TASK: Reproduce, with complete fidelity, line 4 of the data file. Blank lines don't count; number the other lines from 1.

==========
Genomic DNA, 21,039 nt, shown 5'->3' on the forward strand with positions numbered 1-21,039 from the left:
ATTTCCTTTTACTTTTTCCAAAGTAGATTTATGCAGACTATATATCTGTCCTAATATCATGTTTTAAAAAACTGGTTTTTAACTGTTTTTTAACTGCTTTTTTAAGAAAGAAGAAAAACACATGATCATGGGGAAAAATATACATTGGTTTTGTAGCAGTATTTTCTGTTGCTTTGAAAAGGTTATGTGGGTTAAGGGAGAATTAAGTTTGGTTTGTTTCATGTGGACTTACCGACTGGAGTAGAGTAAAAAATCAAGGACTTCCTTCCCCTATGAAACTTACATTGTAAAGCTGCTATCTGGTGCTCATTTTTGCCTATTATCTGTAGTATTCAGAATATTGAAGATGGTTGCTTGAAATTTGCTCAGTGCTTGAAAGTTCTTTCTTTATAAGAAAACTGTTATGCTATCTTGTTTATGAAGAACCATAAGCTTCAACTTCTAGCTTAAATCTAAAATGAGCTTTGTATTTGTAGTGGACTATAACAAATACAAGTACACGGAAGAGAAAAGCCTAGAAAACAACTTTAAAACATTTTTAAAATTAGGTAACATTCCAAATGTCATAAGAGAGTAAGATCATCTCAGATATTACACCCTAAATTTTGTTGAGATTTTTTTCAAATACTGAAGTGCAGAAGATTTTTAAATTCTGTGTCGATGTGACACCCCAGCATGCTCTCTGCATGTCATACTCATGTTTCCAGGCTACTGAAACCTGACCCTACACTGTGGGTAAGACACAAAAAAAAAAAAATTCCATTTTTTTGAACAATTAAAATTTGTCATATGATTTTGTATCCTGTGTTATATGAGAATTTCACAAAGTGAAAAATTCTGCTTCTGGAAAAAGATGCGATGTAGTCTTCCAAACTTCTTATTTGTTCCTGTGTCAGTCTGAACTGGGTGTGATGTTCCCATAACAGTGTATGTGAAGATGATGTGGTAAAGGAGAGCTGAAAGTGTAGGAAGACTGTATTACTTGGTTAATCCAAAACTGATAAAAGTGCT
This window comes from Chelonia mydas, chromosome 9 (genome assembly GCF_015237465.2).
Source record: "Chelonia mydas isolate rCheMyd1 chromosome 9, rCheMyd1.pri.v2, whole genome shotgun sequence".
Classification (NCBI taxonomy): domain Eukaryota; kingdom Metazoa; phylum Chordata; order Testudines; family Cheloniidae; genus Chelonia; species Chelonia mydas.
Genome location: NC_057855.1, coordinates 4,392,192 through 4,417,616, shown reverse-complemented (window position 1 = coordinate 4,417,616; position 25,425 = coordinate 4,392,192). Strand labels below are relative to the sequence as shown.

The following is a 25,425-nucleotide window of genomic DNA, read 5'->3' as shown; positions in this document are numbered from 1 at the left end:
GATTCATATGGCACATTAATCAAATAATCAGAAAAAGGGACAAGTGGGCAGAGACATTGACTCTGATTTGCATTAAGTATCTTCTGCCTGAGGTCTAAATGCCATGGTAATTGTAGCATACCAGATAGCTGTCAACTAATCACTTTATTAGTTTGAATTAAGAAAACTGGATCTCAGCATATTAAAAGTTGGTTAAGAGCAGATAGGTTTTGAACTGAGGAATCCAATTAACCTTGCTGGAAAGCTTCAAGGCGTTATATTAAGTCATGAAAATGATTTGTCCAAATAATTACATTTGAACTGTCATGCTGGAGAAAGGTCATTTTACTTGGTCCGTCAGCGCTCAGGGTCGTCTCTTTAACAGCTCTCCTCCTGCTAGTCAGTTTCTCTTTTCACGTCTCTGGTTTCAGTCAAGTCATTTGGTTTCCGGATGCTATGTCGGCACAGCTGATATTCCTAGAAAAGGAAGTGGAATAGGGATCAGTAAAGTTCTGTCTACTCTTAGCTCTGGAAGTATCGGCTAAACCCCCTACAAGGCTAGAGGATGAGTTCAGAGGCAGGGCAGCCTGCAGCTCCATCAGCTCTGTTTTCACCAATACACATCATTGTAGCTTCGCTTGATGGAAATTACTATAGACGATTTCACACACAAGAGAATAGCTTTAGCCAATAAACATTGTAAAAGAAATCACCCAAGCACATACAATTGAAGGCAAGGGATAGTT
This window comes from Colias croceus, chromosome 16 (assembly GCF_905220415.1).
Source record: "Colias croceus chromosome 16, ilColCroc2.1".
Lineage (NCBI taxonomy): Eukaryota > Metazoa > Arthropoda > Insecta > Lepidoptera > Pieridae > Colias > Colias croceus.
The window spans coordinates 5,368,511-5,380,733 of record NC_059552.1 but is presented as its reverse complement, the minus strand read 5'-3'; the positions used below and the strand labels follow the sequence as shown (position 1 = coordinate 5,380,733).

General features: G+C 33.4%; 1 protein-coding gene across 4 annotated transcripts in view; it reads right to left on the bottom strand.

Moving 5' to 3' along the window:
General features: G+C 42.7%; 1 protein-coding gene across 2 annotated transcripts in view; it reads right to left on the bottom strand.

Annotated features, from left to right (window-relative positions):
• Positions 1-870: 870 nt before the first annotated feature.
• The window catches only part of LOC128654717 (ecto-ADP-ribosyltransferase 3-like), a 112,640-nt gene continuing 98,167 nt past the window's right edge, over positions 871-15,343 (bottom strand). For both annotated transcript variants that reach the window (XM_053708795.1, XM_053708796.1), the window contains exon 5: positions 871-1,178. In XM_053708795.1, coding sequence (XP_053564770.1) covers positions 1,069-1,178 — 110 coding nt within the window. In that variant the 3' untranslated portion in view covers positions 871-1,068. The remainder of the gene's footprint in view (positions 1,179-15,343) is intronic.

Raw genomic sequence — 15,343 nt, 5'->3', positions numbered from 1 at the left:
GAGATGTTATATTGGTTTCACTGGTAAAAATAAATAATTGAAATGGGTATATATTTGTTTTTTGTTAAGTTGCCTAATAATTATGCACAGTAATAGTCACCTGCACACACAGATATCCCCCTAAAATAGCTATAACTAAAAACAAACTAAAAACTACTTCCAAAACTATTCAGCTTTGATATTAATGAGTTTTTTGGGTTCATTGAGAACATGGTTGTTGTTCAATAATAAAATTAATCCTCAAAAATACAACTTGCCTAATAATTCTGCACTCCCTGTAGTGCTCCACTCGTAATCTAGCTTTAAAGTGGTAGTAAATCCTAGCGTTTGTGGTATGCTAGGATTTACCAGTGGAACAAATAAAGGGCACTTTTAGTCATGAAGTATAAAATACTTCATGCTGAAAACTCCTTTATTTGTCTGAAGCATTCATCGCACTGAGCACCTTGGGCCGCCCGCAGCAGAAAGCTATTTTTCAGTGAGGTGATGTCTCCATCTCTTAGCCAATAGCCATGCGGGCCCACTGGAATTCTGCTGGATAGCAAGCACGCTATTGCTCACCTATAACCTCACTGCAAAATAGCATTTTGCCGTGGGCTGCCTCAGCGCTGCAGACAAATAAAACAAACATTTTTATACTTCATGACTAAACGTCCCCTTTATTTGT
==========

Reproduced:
Source record: "Chelonia mydas isolate rCheMyd1 chromosome 9, rCheMyd1.pri.v2, whole genome shotgun sequence".